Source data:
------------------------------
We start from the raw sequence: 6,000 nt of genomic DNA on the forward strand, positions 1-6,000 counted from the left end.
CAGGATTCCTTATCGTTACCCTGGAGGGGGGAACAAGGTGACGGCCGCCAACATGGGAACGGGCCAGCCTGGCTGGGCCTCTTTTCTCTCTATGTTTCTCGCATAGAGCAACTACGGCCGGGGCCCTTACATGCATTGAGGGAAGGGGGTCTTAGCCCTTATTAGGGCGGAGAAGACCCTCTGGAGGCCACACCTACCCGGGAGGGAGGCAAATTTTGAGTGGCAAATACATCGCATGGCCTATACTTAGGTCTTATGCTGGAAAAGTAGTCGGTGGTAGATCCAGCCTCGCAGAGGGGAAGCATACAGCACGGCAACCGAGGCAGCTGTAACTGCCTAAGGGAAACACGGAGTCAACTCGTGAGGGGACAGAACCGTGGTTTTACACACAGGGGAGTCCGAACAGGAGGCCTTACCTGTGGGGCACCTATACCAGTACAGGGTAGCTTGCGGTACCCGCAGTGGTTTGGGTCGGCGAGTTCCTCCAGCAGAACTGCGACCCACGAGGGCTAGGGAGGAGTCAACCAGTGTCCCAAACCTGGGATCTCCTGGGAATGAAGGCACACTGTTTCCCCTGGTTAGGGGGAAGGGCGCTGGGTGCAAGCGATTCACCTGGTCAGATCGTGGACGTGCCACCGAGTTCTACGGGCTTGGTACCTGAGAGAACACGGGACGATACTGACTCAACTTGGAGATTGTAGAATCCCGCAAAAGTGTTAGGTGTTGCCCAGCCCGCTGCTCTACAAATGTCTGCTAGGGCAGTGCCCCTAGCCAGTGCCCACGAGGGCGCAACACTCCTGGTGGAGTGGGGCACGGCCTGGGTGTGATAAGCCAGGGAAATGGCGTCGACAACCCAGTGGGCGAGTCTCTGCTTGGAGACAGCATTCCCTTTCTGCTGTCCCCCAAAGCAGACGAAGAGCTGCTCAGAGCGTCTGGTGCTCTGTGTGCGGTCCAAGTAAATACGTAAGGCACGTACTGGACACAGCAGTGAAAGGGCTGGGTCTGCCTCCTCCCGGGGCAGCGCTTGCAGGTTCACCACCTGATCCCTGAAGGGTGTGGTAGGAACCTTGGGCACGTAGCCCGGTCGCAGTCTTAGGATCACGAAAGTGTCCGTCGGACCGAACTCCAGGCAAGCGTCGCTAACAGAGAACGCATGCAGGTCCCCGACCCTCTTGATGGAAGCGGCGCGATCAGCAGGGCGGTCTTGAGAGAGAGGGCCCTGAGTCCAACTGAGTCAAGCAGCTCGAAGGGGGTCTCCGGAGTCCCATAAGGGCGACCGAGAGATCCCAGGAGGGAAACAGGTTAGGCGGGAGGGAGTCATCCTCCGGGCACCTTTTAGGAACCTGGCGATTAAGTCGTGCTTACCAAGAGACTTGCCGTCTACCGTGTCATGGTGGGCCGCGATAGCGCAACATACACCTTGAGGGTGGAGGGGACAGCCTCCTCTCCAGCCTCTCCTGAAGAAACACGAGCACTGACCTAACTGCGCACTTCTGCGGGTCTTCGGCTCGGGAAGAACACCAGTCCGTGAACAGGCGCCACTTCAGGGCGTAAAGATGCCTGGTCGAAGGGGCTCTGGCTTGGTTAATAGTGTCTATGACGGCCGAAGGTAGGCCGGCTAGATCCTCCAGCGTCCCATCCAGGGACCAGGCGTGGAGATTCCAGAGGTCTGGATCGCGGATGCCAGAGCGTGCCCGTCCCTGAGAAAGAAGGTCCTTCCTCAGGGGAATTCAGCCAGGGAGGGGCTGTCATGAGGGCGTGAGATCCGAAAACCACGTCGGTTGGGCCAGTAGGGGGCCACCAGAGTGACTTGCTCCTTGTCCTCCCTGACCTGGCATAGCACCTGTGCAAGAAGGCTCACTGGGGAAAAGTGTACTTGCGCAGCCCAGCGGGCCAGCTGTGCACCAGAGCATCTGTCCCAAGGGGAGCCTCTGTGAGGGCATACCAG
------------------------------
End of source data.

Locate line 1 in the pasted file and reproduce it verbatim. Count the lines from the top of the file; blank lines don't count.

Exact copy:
We start from the raw sequence: 6,000 nt of genomic DNA on the forward strand, positions 1-6,000 counted from the left end.